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Friday, September 18, 2020

What are You Really Getting When You Buy Stamped Organic Seeds and Non-GMO Seeds? Not Much Really

The Rusted Garden Seed and Garden Shop

What are You Really Getting 
When You Buy Stamped Organic Seeds and Non-GMO Seeds? Not Much Really

First off, let's no equate a pack of 'organic' seeds to the tried and true practices of organic gardening and the use of compost.  You are or are not an 'organic' gardener and you do or don't have an 'organic' garden based on the seeds you use. Second off, let's not go down the rabbit hole, that was dug over the last decade, that 'organic' gardening is about buying stamped certified products. Third off, let's not argue that chemicals (as a blanket statement) are bad, because all thing are chemicals including organic products. It is up to us to learn and know what they are (whatever 'they are' may be) and what they do, beyond looking for a shiny stamp.

Gardening has been organic for thousands of years. Clear and prepare the earth, plants seeds, make compost, use fish and animal byproducts, collect seeds, manage pests and diseases and harvest. Somewhere down the line we were sold that we are not capable of educating ourselves to the garden products out there and that we need to follow stamp certifications to be organic. 

What is in an 'Organic Seed' packet?

Stamps are misleading. Stamps do not mean that if you don't have the stamp then you are not what the stamp states you are or your product is if it had a stamp on it. This is where I laugh. Read that line again. Here is the question I recommend using; What Is In That Product? If you answer is I don't know but it has (or doesn't have) a stamp... take some time to read more about the things you are purchasing and using in your garden.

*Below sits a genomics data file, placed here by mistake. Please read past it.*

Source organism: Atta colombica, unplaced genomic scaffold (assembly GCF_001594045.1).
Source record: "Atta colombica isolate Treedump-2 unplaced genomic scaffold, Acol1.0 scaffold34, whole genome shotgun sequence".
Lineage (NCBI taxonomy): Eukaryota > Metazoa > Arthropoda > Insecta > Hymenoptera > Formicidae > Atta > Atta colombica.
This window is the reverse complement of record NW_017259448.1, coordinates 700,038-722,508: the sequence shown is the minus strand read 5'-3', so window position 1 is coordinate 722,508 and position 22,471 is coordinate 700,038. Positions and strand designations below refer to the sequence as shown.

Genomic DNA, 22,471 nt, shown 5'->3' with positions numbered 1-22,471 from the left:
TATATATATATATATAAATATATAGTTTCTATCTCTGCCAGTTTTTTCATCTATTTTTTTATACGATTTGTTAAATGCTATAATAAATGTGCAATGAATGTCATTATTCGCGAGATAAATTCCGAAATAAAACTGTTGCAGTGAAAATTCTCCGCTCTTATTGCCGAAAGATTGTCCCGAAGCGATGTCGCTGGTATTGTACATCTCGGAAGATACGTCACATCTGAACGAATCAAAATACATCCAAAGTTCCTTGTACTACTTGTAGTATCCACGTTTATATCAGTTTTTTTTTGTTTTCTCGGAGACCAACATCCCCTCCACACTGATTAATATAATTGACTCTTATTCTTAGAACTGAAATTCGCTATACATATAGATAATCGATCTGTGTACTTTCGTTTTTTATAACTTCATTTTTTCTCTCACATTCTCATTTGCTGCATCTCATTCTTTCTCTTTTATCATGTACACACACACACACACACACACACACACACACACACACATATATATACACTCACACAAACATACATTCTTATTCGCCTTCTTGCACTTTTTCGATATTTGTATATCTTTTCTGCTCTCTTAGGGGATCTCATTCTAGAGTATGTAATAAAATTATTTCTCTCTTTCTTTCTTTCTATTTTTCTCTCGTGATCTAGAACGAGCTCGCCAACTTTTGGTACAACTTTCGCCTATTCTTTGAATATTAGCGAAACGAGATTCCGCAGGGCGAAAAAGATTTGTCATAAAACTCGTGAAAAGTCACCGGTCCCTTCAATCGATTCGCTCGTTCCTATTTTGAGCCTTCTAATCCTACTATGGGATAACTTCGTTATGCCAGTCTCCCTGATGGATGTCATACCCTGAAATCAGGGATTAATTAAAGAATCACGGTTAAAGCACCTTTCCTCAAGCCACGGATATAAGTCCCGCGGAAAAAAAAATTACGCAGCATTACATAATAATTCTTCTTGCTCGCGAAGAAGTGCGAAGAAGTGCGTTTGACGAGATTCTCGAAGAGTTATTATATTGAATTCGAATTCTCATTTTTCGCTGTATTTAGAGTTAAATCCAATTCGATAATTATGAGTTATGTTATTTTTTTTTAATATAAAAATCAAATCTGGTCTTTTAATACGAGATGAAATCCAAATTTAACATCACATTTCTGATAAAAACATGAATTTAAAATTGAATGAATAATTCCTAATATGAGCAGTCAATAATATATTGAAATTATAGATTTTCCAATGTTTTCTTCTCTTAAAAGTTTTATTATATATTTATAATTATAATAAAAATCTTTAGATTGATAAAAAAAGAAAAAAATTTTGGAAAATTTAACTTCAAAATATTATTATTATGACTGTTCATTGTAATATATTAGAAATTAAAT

Certifications to get stamps are expensive and they hurt the small time farmers and small family run businesses. I choose to know my local farmers and support them as people. I choose to learn about products and educate myself. You know who can afford the cost to organically certify an entire farm and every product and maintain certifications? The giant companies. Not the local guy or small business. It is potentially true that both people and stamps can lie to us but you can look a person in the eye, while at their farm, and ask them questions. 

You have to be certified (cost money) for organic stamps to be on your products but you can label packets and products how ever you want. You can put non-GMO on anything and don't have to pay for it. This is important to understand because labeling in not regulated for the most part.

'Non-GMO' is just seed packet labeling

The 'Organic' stamp means certified

I also spent a lot of time reading about how land and seeds get certified. This is were I laugh again. But that is for another post. It is really silly when it comes to seeds and land.  Okay, here is one bit... 3 years of no chemical fertilizers and your land can produce organic seeds. What was your land producing before that 3 years? You do know that fertilizers of any kind, don't change the genetic make-up of a tiny tiny tiny seed.  But... many of us getting started, don't know that and that is why I made this video and post. Seeds are seeds are seeds. Here is the question to ask; What Could and Tiny Seed Pick Up and Hold Inside from Earth that Had a Chemical Fertilizer? Exactly... nothing.